A tornado ripped through Miltona in 1970, and the city has been partying ever since. Not because the twister touched down, but because the city survived and then recovered.
"It was kind of an instant urban renewal," said city clerk Kevin Lee, who was a junior in high school at the time and remembers debris flying horizontally outside his family's window.
The storm's path was a block-and-a-half wide and three miles long. It destroyed the lumberyard and café, the depot, gas station and elevator, and several homes, damaging many other buildings and farms.
Today, Miltona boasts an award-winning meat locker, a golf course, a magnet school, and a range of businesses, not to mention Miltona Tornado Days, the annual festival that celebrates the city's rebirth. Mayor Alan Bettermann said he can't think of any reminder anywhere in town of the tornado's visit, other than that the elevator was never rebuilt.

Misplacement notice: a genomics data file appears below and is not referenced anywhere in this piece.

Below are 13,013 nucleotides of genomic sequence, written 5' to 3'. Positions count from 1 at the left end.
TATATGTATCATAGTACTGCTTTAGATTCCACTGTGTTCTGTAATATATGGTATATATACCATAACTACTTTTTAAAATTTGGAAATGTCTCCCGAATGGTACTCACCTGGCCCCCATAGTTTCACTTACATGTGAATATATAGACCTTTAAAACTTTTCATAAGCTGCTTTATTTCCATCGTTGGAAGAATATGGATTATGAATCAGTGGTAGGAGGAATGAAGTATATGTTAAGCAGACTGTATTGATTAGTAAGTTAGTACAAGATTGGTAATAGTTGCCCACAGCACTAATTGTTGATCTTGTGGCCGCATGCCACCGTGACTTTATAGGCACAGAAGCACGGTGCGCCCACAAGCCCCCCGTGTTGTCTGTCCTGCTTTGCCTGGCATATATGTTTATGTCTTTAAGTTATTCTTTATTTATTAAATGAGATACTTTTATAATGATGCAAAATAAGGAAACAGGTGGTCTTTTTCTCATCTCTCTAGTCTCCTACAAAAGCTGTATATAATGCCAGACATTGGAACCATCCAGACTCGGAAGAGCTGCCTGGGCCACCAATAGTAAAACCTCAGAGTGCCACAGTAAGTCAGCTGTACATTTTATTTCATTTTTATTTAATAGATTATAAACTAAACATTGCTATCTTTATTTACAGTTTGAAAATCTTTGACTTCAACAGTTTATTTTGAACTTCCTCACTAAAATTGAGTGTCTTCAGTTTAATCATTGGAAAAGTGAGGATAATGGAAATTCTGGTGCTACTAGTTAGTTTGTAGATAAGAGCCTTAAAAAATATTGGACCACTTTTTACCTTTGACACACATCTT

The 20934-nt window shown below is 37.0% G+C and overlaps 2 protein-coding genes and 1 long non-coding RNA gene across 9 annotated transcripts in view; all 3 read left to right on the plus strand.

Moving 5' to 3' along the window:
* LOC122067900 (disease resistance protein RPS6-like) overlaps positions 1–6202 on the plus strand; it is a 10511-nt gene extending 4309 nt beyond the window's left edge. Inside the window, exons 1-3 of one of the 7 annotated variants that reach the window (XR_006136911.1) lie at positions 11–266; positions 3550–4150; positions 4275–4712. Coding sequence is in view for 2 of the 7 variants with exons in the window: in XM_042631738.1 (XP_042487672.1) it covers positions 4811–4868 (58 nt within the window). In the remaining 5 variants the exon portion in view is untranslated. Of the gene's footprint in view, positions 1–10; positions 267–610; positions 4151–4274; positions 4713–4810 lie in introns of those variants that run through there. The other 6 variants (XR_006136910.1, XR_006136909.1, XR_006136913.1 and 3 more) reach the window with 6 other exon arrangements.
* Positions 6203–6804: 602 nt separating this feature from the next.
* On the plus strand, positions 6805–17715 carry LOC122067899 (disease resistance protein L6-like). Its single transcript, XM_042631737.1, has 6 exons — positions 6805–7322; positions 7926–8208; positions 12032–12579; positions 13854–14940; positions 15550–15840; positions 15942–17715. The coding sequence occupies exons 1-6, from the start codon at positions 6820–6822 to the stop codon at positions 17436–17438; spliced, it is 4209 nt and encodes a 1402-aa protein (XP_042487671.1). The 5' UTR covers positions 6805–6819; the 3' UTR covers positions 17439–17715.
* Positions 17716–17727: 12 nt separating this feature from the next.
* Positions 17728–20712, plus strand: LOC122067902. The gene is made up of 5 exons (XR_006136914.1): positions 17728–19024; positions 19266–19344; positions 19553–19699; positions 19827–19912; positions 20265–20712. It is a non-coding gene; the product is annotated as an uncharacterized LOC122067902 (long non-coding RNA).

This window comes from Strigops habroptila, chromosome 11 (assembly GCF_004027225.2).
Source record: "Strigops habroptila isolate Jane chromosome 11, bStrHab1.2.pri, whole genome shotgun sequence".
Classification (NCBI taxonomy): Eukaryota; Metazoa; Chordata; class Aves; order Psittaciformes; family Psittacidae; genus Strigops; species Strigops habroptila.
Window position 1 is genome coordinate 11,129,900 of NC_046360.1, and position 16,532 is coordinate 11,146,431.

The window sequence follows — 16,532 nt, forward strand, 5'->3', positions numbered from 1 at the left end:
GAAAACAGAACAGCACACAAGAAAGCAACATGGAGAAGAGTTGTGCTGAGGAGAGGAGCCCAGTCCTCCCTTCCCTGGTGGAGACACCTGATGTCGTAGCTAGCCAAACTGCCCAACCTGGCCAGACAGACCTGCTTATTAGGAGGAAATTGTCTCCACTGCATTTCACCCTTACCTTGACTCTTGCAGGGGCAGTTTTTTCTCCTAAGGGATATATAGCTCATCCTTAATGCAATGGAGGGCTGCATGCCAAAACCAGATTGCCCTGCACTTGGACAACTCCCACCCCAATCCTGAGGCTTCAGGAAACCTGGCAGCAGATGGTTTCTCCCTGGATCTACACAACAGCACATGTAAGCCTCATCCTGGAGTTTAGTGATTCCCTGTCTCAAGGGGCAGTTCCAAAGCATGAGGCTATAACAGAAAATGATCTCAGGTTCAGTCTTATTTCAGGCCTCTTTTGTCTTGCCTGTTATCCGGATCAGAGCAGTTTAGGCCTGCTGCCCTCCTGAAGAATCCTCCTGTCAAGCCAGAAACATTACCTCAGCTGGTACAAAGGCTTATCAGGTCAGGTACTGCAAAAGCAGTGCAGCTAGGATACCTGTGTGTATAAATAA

Last weekend's parade drew families that lined the streets. Children scrambled for treats and beads, foisted their finds off on their parents and scrambled for more. Politicians dispensed stickers, with kids cheerfully wearing labels from both parties.
American flags flew, veterans and firefighters marched, and Boy Scouts dispensed invitations to join their troop. A sculpture resembling the Tin Man from the Wizard of Oz rode perched on a potty, thanks to Mission Mechanical, Inc., a heating, air conditioning and plumbing company in Alexandria.
By the end of the parade, overcast skies began to clear. There was no sign of a twister anywhere.